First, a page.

$$\begin{aligned} \begin{aligned}&\int _{0}^{t}\Vert f\Vert _{H^ 1(\Omega )}^2 \,\mathrm {d}s\\&\quad = 4\sigma ^2 \int _{0}^{t}\Vert \nabla \dot{y} \cdot \nabla y \Vert _{L^ 2(\Omega )}^2 \,\mathrm {d}s+ 4\sigma ^2 \int _{0}^{t}\Vert \nabla (\nabla \dot{y}\cdot \nabla y) \Vert _{L^ 2(\Omega )}^2 \,\mathrm {d}s\\ {}&\quad \lesssim \Vert \nabla \dot{y}\Vert _{L^\infty (H^{1}(\Omega ))}^2 \Vert \nabla y\Vert _{L^2(H^{1}(\Omega ))}^2 + \Vert \nabla y \Vert _{L^2(L^\infty (\Omega ))}^2 \Vert \mathrm {H}(\dot{y}) \Vert _{L^\infty (L^2(\Omega ))}^2 \\&\qquad + \Vert \nabla \dot{y}\Vert _{L^\infty (H^{1}(\Omega ))}^2 \Vert \mathrm {H}(y)\Vert _{L^2(H^{1}(\Omega ))}^2. \end{aligned} \end{aligned}$$

Similarly, we have

$$\begin{aligned} \begin{aligned} \Vert \dot{f} \Vert _{L^1(L^2(\Omega ))}^2 \lesssim \Vert \nabla \dot{y}\Vert _{L^2(H^{1}(\Omega ))}^4+\Vert \nabla \ddot{y} \Vert _{L^2(L^2(\Omega ))}^2\Vert \nabla y \Vert _{L^2(L^\infty (\Omega ))}^2. \end{aligned} \end{aligned}$$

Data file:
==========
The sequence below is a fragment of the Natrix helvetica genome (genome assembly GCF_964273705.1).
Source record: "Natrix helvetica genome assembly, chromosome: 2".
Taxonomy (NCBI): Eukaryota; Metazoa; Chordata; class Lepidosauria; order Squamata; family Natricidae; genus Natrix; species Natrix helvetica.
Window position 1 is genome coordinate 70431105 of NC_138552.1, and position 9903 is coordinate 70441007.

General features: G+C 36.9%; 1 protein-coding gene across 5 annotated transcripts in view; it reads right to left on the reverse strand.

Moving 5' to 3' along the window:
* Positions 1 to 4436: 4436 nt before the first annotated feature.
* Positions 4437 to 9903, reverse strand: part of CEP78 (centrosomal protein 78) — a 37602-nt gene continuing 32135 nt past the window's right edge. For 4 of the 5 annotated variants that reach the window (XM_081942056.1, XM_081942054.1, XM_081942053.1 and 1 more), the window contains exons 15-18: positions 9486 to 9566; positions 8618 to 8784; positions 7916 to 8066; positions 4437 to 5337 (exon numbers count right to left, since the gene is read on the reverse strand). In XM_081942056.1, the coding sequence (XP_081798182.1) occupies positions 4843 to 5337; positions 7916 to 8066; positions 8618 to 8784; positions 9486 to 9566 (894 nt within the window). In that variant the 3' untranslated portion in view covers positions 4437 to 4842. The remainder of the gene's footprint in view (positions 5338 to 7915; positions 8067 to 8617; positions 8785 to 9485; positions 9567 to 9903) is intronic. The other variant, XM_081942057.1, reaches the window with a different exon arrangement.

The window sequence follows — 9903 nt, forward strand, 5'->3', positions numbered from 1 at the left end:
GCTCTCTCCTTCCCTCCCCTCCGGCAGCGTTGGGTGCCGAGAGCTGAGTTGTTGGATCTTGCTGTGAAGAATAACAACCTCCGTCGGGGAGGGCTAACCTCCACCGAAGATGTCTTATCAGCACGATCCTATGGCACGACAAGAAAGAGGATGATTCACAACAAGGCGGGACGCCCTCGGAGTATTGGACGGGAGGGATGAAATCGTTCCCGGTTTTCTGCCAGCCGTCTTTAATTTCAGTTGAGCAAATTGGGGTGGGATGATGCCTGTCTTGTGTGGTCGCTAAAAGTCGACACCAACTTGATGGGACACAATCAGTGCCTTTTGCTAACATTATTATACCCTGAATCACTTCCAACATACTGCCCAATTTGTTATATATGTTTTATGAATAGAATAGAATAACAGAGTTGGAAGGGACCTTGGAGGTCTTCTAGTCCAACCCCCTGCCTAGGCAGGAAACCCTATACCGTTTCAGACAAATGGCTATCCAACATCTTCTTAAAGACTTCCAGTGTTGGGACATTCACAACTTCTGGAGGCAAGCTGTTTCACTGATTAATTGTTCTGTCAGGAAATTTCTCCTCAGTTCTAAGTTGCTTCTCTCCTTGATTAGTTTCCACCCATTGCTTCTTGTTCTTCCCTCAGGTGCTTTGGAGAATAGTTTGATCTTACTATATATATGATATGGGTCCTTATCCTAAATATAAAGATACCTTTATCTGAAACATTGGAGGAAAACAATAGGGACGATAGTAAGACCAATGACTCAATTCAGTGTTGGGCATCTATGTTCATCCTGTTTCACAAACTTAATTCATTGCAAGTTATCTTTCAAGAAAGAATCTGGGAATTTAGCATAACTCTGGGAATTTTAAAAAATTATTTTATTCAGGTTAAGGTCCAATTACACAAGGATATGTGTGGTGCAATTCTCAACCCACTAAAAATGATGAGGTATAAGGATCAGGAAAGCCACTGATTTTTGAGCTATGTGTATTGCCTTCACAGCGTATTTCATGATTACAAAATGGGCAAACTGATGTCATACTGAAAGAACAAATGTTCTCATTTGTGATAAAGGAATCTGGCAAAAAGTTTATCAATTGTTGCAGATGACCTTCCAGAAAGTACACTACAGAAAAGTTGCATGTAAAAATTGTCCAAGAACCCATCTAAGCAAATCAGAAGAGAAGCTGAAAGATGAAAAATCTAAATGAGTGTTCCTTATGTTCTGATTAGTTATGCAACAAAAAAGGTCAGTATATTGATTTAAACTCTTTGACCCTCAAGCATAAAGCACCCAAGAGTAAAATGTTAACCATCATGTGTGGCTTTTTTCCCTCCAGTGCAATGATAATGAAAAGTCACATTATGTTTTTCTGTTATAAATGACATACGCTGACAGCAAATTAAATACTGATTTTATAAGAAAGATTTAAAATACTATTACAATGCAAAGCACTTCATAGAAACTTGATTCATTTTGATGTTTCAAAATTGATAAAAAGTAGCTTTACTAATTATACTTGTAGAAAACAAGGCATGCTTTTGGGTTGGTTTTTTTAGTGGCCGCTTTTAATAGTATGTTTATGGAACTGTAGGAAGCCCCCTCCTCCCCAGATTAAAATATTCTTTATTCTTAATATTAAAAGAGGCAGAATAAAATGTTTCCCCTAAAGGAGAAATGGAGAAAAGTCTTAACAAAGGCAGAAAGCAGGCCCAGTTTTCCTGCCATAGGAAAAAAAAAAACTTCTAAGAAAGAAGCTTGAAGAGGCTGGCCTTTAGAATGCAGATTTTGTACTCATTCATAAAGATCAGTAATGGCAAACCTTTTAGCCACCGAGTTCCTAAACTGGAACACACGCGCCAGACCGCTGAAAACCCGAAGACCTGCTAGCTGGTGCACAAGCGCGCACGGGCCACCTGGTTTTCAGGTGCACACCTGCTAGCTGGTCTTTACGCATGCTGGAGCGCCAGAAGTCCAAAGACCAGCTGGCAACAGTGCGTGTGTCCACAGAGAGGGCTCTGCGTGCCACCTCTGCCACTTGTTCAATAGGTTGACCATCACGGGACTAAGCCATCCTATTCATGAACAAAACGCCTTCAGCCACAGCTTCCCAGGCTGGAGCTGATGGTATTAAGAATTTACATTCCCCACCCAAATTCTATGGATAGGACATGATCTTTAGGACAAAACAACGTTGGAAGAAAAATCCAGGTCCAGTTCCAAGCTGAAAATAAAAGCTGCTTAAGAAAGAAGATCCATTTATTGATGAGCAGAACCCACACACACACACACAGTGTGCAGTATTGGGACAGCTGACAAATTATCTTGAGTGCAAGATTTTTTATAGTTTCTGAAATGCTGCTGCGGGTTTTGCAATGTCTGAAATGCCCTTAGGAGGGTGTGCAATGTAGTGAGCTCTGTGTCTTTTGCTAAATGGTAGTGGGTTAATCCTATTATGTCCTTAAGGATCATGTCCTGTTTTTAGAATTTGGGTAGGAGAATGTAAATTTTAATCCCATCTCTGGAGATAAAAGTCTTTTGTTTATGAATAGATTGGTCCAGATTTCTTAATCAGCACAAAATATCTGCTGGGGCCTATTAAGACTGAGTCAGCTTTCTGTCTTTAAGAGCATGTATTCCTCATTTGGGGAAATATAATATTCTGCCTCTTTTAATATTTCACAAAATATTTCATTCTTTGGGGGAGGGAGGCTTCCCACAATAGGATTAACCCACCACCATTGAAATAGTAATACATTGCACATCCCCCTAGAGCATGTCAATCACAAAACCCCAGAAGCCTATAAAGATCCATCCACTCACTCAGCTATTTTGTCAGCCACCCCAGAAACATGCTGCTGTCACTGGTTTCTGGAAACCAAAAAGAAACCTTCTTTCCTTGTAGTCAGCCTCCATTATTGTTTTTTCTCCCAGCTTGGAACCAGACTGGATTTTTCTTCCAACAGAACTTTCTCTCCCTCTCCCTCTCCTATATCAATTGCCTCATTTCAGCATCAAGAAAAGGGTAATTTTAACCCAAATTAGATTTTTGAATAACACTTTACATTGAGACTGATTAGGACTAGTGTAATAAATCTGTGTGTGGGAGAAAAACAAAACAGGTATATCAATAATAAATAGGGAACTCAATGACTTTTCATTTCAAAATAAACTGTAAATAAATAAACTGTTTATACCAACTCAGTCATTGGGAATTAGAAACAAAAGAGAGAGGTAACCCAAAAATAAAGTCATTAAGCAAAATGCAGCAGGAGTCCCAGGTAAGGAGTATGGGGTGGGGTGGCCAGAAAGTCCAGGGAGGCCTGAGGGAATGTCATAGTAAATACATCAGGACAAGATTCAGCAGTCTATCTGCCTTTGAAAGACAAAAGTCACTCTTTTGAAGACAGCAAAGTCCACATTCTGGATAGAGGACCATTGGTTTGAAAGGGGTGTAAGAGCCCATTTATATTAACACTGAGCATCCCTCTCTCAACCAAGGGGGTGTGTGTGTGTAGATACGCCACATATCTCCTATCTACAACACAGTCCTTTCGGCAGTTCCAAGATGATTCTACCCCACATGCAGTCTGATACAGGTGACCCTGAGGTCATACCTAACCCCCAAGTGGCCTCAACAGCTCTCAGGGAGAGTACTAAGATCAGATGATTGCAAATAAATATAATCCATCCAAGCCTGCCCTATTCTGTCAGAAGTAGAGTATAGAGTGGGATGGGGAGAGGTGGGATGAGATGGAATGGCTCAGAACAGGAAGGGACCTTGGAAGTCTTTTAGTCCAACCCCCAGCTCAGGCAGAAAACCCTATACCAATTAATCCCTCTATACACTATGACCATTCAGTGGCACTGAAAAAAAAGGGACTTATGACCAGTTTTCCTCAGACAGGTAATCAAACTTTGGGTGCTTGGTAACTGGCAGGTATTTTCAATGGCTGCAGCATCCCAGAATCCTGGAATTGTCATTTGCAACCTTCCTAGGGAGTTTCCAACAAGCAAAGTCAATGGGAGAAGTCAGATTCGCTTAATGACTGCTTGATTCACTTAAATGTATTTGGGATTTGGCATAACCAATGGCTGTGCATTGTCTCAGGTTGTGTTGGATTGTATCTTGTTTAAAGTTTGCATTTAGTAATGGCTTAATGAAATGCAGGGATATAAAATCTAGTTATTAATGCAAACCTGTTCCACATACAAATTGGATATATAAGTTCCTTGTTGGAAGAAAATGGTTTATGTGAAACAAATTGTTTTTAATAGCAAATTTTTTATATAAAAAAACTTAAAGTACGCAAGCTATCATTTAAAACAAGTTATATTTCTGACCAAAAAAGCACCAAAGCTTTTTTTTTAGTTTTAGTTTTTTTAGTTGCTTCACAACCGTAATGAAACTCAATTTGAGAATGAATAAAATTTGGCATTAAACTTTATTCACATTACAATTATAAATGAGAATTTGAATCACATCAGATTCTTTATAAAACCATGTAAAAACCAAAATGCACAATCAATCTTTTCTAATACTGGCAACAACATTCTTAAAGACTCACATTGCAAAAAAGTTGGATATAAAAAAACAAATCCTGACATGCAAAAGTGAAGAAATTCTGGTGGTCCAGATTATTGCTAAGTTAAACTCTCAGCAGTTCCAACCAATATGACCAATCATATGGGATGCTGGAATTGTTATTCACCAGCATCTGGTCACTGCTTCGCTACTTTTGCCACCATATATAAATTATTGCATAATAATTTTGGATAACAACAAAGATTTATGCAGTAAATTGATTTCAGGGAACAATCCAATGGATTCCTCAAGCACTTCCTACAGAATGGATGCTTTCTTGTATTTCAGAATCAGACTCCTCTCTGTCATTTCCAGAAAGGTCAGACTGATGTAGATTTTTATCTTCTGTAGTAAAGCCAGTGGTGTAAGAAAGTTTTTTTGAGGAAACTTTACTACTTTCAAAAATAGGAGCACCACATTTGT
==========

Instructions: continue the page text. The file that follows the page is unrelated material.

Therefore, there exists \(C=C(t)>0\), such that

$$\begin{aligned} \int _{0}^{t}\Vert f(s)\Vert _{H^ 1(\Omega )}^2 \,\mathrm {d}s+ \left( \int _{0}^{t}\Vert \dot{f}(s) \Vert _{L^ 2(\Omega )}\,\mathrm {d}s\right) ^2 \le Cr^4. \end{aligned}$$

Thus, (16) is well defined, provided \(\Vert \dot{y} \Vert _{L^\infty (L^\infty (\Omega ))} \le \frac{1}{4\vert k \vert }\). Next we demonstrate that \(\mathcal {W}\) is invariant under a smallness condition on the problem data. By the energy bound (8), there exists \(C_3 =C_3(r)>0\), such that

$$\begin{aligned} \Vert A[y]\Vert _W^2 \le C_3 \left( \Vert \psi _0\Vert _{H^ 3(\Omega )}^2 + \Vert \psi _1\Vert _{H^ 2(\Omega )}^2 + \Vert f(s)\Vert _{L^2(H^{1}(\Omega ))}^2 \right. + \Vert \dot{f}(s) \Vert _{L^1(L^2(\Omega ))}^2\\ +\Vert g\Vert _{H^1(H^{3/2}(\partial \Omega ))}^2 + \Vert g\Vert _{H^2(H^{-1/2}(\partial \Omega ))}^2 +\left. \Vert \dot{g}\Vert _{L^\infty (H^{1/2}(\partial \Omega ))}^2\right) . \end{aligned}$$

We can estimate the norm terms involving f as in (20). Together, this yields that

$$\begin{aligned} \Vert A[y]\Vert _W^2 \lesssim r_0^2 +r^4 . \end{aligned}$$